Monday, February 22, 2016

The Long Game

My motto is always "I'm here to complete, not to compete." That said, of course I crave the podium. And I've got a plan for sports immortality.

My current time for a 50 Free in short course meters (SCM) is a 28.10. The US Master Swimming record for 50 Free SCM for men, 85-89 is a 36.26. If I can maintain my time for roughly the next 45 years, I might have a shot at breaking that record.

*fingers crossed*

Sunday, February 21, 2016

Winja's LA Marathon Recap

Normally, I hinge my workouts on how good I feel. Sometimes a 4 mile workout can turn into 11 miles if I feel up for it. Other times, a 6 mile workout turns into 2 because I just... can't.

Two weeks ago, I signed up for the LA marathon. I don't know what compelled me to - I think it was part FOMO and part... just not having anything planned for Valentine's Day. Either way, everyone who knows me knows that I am impulsive, and that if I put my mind to something, it happens. So with that said...

Last Sunday, I did the LA Marathon. Alice and I woke up at the crack of dawn. We dressed in anticipation for warm weather because the weather predicted it, but the morning was bone-chilling cold for this SoCal girl. We drove to Santa Monica to drop off the car, then shuttled back over to the starting line.

25,000 people crammed themselves into Dodger Stadium, and around 7am, we were off! 

Lesson #1: Find a corral. It appears that if you don't get into a corral, you're stuck with the masses. And the masses? They are people of all different paces who don't mind if their first mile is 14 minutes or 30. I weaved in hopes of getting away from the glob of people, but I think that probably tired me out more. Nonetheless, my first 5 miles were solid at sub-10 each mile. I felt great!

Lesson #2: Hydrate. I didn't think I needed water at every station, but in retrospect, I probably should have taken in a little more every time I did stop. I don't usually drink water during my 13-mile runs, so stopping for water meant actually reminding myself that water was necessary. 

Lesson #3: Sunblock. Seriously, the sun does damage. I have a racerback tan that will probably be on my back for the next 6 months. I applied sunblock before we started, but prolonged exposure and fatigue (and probably laziness and eagerness to finish) meant that I didn't reapply and I ended up burning anyway. 

I'm sure there are more lessons, but this post is getting too long. All in all, the marathon was great. Despite a lack of training, I did better than I thought I would. I didn't hit a wall at mile 18 - running through DTLA was gorgeous. Hollywood was searing hot, WeHo was the best in terms of cheer sections, Century City brought back memories of when I used to work at FOX, and Santa Monica - Santa Monica was a huge sigh of relief.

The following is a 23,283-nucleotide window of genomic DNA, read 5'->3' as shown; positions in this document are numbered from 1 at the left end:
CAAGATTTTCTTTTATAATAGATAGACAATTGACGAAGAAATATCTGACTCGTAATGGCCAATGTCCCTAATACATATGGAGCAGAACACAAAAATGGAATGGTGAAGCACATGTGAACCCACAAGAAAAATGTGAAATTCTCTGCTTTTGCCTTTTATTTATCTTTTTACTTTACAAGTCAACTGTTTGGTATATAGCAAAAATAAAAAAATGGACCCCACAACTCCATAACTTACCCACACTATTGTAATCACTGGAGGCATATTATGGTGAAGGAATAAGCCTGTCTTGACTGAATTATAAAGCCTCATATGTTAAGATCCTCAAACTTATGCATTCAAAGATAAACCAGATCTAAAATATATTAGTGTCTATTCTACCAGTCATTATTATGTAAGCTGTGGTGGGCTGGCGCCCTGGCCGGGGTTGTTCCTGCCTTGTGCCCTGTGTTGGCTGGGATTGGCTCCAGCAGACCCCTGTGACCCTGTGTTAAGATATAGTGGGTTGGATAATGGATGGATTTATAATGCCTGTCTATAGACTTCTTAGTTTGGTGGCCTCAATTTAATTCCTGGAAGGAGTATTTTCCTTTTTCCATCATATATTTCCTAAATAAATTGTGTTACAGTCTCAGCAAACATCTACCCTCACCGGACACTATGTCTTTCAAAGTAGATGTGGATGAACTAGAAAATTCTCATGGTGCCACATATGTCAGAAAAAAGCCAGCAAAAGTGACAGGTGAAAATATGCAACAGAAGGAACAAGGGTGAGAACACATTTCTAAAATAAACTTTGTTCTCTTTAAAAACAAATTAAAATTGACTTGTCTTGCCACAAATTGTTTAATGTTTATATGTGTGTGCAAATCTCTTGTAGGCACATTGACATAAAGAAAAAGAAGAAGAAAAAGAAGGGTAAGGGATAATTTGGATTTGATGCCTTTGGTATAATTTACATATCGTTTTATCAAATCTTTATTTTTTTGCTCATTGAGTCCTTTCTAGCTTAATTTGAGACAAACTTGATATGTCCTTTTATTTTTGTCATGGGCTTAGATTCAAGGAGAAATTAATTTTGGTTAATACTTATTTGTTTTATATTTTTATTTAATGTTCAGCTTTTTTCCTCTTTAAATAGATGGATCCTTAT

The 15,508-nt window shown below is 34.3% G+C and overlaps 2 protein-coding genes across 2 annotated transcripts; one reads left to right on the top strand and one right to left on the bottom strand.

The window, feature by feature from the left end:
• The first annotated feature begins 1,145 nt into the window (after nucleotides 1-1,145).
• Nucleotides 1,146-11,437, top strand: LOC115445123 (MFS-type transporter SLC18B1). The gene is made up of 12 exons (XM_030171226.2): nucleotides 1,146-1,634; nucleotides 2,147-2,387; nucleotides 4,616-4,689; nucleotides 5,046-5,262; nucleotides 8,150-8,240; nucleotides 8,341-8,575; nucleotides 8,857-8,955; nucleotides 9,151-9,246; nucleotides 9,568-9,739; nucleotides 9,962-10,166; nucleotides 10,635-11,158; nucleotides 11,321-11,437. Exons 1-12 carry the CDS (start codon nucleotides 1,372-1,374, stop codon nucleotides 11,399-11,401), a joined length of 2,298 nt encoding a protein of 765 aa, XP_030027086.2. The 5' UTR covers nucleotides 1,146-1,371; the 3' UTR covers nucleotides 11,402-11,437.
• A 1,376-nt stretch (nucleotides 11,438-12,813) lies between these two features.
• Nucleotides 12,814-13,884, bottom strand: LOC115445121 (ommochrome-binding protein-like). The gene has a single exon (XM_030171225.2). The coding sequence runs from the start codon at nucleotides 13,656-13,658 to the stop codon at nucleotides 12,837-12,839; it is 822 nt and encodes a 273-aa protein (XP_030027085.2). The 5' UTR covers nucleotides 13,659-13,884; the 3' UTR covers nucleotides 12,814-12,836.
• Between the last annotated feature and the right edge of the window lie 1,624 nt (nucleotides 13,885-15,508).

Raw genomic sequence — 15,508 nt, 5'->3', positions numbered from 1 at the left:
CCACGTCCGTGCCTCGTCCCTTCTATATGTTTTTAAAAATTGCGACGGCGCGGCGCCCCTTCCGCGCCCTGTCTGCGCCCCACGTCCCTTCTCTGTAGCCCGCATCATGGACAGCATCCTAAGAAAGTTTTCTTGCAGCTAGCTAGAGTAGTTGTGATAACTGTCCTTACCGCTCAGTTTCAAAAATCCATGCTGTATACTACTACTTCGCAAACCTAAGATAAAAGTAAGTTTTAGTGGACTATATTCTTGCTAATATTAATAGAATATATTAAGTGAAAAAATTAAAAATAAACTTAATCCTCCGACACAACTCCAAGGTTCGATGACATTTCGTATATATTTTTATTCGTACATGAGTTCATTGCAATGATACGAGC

I hit that wall at mile 22. I felt like I had run enough, and I felt like no amount of water would hydrate me. I was irritated, my thighs were tight, and my right arm had fallen asleep (does that happen to anyone else?) - I just wanted to be done. 

But then! Out of the corner of my eye, I saw the DTLA Running Group. Cutie pie Abel Bourbois rubbed Tiger Balm on my thighs, blew me a kiss, and I was on my way after a few of the other peeps at the tent gave me a pep talk and a handful of ice. 4 more miles to freedom. 

A miraculous thing happens when you run the same marathon course twice: you think about the way you feel at certain points on the course. As I ran the last stretch to finish line, I remembered how I felt the year prior - so relieved to be done and so proud of myself for attempting a feat even my doctor said I wouldn't be able to handle.

As you know by now, I finished!

In 2005, it took me over 8 hours to do my first marathon. I sprained my ankle at mile 5 and was determined to finish, so I walked 21 miles until I did. Last year, in 2015, I did the marathon despite Doctor's orders not to. It took me a little over 6 hours to finish. This year, I didn't train, but my body was able to keep up and I finished (unofficially) in 4:41:25. Alice says I'm doing a sub-4 next year. Keep dreaming, Alice =P

Stephane's only challenge to me was to finish before noon, and with a finish time of 11:45 am, I'm still smiling ear to ear. To many more marathons!

Trail running is hard.

Winnie's and my road to a full ironman in November goes through Vineman 70.3 in July. Last year Vineman was each of our first 70.3s ever, and my run was awful (which didn't help my Eeyore attitude about running). I wasn't ready for how hilly the course was and probably walked a good quarter of it.

To train for the hills of Windsor, CA this year, Winnie and I signed up for Fleet Feet Burbank's Trail Series. If I can handle trail running, I can handle a hilly road course. Today was the first run and - although mostly flat and only about 4.5 miles - it was way tougher than running the same distance on the road.  I have a whole new respect for cross country runners now.